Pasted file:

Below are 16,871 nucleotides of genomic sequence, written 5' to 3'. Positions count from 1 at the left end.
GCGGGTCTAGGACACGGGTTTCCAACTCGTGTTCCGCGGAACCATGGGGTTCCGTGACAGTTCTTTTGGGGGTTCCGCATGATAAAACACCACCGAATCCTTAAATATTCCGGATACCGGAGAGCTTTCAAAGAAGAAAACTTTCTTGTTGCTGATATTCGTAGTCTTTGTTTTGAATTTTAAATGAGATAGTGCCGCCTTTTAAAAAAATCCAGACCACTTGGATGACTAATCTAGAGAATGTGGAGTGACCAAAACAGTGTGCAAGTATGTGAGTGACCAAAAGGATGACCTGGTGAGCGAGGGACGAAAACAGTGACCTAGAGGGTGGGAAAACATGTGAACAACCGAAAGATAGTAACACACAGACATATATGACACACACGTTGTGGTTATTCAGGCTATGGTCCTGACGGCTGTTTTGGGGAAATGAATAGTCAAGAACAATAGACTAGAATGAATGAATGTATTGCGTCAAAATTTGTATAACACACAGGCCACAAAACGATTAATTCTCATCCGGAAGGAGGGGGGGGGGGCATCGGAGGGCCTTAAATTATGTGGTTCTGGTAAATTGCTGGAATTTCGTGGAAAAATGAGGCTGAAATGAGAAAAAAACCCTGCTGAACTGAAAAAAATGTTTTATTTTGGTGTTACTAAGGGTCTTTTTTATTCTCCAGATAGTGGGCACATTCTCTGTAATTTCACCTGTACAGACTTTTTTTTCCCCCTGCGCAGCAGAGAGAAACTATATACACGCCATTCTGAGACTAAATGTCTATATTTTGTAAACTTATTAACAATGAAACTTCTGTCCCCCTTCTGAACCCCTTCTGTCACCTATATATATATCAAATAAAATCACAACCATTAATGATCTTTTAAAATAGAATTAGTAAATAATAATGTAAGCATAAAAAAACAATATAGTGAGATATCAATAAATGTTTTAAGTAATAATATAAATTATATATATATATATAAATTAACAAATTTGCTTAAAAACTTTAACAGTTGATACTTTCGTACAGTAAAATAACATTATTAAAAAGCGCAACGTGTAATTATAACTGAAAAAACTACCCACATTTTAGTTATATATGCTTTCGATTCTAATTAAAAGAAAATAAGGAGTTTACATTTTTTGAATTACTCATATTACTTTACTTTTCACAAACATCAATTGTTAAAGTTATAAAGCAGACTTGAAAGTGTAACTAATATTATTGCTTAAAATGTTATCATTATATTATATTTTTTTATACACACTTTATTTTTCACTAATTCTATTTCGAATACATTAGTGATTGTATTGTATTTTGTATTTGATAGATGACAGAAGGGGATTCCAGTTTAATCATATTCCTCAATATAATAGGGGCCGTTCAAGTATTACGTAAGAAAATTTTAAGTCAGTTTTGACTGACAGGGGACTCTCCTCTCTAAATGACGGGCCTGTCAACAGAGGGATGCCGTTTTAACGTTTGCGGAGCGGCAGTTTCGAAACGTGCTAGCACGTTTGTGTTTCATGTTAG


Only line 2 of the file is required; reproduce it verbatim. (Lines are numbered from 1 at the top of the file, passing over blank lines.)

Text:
GCGGGTCTAGGACACGGGTTTCCAACTCGTGTTCCGCGGAACCATGGGGTTCCGTGACAGTTCTTTTGGGGGTTCCGCATGATAAAACACCACCGAATCCTTAAATATTCCGGATACCGGAGAGCTTTCAAAGAAGAAAACTTTCTTGTTGCTGATATTCGTAGTCTTTGTTTTGAATTTTAAATGAGATAGTGCCGCCTTTTAAAAAAATCCAGACCACTTGGATGACTAATCTAGAGAATGTGGAGTGACCAAAACAGTGTGCAAGTATGTGAGTGACCAAAAGGATGACCTGGTGAGCGAGGGACGAAAACAGTGACCTAGAGGGTGGGAAAACATGTGAACAACCGAAAGATAGTAACACACAGACATATATGACACACACGTTGTGGTTATTCAGGCTATGGTCCTGACGGCTGTTTTGGGGAAATGAATAGTCAAGAACAATAGACTAGAATGAATGAATGTATTGCGTCAAAATTTGTATAACACACAGGCCACAAAACGATTAATTCTCATCCGGAAGGAGGGGGGGGGGGCATCGGAGGGCCTTAAATTATGTGGTTCTGGTAAATTGCTGGAATTTCGTGGAAAAATGAGGCTGAAATGAGAAAAAAACCCTGCTGAACTGAAAAAAATGTTTTATTTTGGTGTTACTAAGGGTCTTTTTTATTCTCCAGATAGTGGGCACATTCTCTGTAATTTCACCTGTACAGACTTTTTTTTCCCCCTGCGCAGCAGAGAGAAACTATATACACGCCATTCTGAGACTAAATGTCTATATTTTGTAAACTTATTAACAATGAAACTTCTGTCCCCCTTCTGAACCCCTTCTGTCACCTATATATATATCAAATAAAATCACAACCATTAATGATCTTTTAAAATAGAATTAGTAAATAATAATGTAAGCATAAAAAAACAATATAGTGAGATATCAATAAATGTTTTAAGTAATAATATAAATTATATATATATATATAAATTAACAAATTTGCTTAAAAACTTTAACAGTTGATACTTTCGTACAGTAAAATAACATTATTAAAAAGCGCAACGTGTAATTATAACTGAAAAAACTACCCACATTTTAGTTATATATGCTTTCGATTCTAATTAAAAGAAAATAAGGAGTTTACATTTTTTGAATTACTCATATTACTTTACTTTTCACAAACATCAATTGTTAAAGTTATAAAGCAGACTTGAAAGTGTAACTAATATTATTGCTTAAAATGTTATCATTATATTATATTTTTTTATACACACTTTATTTTTCACTAATTCTATTTCGAATACATTAGTGATTGTATTGTATTTTGTATTTGATAGATGACAGAAGGGGATTCCAGTTTAATCATATTCCTCAATATAATAGGGGCCGTTCAAGTATTACGTAAGAAAATTTTAAGTCAGTTTTGACTGACAGGGGACTCTCCTCTCTAAATGACGGGCCTGTCAACAGAGGGATGCCGTTTTAACGTTTGCGGAGCGGCAGTTTCGAAACGTGCTAGCACGTTTGTGTTTCATGTTAG